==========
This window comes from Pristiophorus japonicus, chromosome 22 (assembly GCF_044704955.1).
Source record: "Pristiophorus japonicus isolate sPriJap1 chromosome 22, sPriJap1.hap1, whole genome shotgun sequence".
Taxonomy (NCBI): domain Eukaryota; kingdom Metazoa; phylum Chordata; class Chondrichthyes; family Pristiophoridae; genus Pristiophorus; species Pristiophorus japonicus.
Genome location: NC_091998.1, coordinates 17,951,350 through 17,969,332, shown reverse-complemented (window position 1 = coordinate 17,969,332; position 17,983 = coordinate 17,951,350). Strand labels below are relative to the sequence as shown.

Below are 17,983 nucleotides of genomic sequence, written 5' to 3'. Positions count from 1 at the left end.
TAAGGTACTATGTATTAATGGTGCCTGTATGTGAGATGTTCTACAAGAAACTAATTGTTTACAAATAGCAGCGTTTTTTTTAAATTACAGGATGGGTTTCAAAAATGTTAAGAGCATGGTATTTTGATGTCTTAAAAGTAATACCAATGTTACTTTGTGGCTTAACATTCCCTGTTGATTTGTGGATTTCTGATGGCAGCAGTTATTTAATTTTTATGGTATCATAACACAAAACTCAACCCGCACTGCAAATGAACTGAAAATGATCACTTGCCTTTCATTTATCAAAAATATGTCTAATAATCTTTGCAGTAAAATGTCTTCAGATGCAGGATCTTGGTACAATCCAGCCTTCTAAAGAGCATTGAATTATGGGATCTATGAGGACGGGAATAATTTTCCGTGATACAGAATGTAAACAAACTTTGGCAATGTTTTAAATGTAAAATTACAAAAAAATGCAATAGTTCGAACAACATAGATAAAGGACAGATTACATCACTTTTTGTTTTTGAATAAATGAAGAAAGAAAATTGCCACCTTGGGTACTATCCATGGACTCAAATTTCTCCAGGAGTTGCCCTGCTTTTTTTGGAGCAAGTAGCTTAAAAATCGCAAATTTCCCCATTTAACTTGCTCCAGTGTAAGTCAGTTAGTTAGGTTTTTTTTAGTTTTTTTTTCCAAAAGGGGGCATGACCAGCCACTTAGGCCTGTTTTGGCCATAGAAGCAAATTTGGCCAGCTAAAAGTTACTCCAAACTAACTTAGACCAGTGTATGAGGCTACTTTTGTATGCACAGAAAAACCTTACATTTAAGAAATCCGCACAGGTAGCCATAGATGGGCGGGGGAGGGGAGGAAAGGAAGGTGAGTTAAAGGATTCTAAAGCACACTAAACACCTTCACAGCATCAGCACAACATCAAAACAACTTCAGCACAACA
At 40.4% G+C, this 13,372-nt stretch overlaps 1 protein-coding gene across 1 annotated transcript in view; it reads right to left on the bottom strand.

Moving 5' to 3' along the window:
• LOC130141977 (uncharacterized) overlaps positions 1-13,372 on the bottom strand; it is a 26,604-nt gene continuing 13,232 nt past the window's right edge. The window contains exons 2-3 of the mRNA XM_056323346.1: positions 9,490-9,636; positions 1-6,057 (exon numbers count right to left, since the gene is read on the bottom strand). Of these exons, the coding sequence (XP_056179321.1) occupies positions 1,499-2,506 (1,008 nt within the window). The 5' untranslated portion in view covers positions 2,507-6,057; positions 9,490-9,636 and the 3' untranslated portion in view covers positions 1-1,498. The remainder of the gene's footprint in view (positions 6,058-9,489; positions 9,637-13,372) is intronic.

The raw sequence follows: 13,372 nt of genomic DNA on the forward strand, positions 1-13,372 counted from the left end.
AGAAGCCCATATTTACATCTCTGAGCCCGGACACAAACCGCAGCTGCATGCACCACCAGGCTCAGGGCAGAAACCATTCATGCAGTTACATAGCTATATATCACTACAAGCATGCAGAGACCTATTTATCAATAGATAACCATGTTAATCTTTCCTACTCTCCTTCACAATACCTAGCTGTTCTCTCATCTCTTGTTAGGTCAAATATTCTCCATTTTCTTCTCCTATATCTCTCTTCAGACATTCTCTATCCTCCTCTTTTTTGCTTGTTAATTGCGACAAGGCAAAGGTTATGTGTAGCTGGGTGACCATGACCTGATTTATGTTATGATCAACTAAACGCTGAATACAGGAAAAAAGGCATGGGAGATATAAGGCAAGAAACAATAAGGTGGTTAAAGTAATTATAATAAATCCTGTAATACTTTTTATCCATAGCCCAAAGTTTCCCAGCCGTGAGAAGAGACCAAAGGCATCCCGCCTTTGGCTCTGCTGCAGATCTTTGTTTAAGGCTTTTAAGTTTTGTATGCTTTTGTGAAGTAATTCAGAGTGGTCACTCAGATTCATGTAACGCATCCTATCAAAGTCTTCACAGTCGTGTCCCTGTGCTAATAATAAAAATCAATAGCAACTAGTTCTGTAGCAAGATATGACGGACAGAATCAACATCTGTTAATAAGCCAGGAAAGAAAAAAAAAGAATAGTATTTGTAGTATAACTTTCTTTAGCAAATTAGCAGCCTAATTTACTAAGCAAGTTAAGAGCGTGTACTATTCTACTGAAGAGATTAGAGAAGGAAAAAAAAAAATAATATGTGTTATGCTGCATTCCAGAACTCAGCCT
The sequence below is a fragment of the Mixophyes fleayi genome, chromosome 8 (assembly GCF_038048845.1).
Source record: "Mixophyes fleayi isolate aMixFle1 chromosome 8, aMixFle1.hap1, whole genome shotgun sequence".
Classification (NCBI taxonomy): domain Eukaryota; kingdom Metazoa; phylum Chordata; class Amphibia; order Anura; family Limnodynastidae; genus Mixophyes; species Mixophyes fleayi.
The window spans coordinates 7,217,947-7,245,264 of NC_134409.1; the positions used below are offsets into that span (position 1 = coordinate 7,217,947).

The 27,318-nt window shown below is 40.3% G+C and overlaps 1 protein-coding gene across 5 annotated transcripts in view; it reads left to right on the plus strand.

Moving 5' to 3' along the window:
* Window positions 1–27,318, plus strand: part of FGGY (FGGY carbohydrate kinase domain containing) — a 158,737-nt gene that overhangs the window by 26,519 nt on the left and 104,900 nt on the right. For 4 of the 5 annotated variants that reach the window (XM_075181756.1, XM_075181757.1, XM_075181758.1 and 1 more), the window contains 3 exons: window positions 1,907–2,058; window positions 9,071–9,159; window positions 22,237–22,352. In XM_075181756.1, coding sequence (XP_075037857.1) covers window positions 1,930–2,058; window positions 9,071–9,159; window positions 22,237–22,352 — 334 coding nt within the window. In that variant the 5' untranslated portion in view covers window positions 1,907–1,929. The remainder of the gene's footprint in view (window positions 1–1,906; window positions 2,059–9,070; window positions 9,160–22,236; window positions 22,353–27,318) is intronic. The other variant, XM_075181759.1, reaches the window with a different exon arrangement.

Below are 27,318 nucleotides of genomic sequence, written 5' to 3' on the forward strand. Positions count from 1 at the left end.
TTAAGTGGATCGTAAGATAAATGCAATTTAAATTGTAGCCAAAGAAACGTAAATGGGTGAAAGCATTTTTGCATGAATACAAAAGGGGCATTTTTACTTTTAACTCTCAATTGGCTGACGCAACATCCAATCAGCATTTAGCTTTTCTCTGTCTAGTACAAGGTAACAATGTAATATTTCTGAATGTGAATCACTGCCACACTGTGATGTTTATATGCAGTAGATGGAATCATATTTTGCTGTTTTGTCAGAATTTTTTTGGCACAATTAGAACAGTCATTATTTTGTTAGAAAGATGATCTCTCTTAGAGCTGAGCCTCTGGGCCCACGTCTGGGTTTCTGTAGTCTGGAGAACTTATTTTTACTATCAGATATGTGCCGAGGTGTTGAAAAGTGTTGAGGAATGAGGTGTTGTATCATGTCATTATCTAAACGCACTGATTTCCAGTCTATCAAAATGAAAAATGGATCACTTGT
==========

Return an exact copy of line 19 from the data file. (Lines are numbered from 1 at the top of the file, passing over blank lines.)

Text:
Below are 27,318 nucleotides of genomic sequence, written 5' to 3' on the forward strand. Positions count from 1 at the left end.